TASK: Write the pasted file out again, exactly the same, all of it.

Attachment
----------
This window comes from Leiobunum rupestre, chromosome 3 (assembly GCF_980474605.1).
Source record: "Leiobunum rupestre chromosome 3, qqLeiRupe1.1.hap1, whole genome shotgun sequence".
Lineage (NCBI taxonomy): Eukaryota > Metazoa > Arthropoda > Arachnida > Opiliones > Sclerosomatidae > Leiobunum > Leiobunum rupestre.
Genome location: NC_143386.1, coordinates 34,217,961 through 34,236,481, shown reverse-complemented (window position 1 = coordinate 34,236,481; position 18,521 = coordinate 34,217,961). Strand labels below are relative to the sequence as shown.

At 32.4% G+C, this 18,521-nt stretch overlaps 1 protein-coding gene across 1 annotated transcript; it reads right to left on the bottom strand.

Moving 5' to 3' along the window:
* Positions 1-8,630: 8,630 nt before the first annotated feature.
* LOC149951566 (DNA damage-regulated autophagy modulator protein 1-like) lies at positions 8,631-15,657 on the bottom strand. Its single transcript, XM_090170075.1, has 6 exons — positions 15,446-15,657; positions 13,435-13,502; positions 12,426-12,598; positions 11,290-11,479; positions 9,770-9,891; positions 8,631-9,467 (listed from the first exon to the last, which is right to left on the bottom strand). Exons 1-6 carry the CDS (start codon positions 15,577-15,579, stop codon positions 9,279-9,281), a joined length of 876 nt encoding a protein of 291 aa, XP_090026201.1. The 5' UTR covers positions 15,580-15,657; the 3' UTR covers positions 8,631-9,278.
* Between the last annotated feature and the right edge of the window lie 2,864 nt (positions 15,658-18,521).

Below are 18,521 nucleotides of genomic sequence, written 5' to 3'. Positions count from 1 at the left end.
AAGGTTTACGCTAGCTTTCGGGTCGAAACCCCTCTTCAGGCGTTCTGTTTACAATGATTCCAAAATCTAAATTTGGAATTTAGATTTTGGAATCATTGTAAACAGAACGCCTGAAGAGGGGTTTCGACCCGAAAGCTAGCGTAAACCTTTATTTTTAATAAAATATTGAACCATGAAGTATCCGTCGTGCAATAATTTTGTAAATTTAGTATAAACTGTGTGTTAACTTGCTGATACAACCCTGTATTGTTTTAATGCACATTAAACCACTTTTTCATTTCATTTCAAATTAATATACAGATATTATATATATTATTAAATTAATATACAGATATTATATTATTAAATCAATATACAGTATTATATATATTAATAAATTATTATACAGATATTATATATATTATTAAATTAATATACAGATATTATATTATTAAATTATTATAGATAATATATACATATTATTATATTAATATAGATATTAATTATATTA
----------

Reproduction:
This window comes from Leiobunum rupestre, chromosome 3 (assembly GCF_980474605.1).
Source record: "Leiobunum rupestre chromosome 3, qqLeiRupe1.1.hap1, whole genome shotgun sequence".
Lineage (NCBI taxonomy): Eukaryota > Metazoa > Arthropoda > Arachnida > Opiliones > Sclerosomatidae > Leiobunum > Leiobunum rupestre.
Genome location: NC_143386.1, coordinates 34,217,961 through 34,236,481, shown reverse-complemented (window position 1 = coordinate 34,236,481; position 18,521 = coordinate 34,217,961). Strand labels below are relative to the sequence as shown.

At 32.4% G+C, this 18,521-nt stretch overlaps 1 protein-coding gene across 1 annotated transcript; it reads right to left on the bottom strand.

Moving 5' to 3' along the window:
* Positions 1-8,630: 8,630 nt before the first annotated feature.
* LOC149951566 (DNA damage-regulated autophagy modulator protein 1-like) lies at positions 8,631-15,657 on the bottom strand. Its single transcript, XM_090170075.1, has 6 exons — positions 15,446-15,657; positions 13,435-13,502; positions 12,426-12,598; positions 11,290-11,479; positions 9,770-9,891; positions 8,631-9,467 (listed from the first exon to the last, which is right to left on the bottom strand). Exons 1-6 carry the CDS (start codon positions 15,577-15,579, stop codon positions 9,279-9,281), a joined length of 876 nt encoding a protein of 291 aa, XP_090026201.1. The 5' UTR covers positions 15,580-15,657; the 3' UTR covers positions 8,631-9,278.
* Between the last annotated feature and the right edge of the window lie 2,864 nt (positions 15,658-18,521).

Below are 18,521 nucleotides of genomic sequence, written 5' to 3'. Positions count from 1 at the left end.
AAGGTTTACGCTAGCTTTCGGGTCGAAACCCCTCTTCAGGCGTTCTGTTTACAATGATTCCAAAATCTAAATTTGGAATTTAGATTTTGGAATCATTGTAAACAGAACGCCTGAAGAGGGGTTTCGACCCGAAAGCTAGCGTAAACCTTTATTTTTAATAAAATATTGAACCATGAAGTATCCGTCGTGCAATAATTTTGTAAATTTAGTATAAACTGTGTGTTAACTTGCTGATACAACCCTGTATTGTTTTAATGCACATTAAACCACTTTTTCATTTCATTTCAAATTAATATACAGATATTATATATATTATTAAATTAATATACAGATATTATATTATTAAATCAATATACAGTATTATATATATTAATAAATTATTATACAGATATTATATATATTATTAAATTAATATACAGATATTATATTATTAAATTATTATAGATAATATATACATATTATTATATTAATATAGATATTAATTATATTA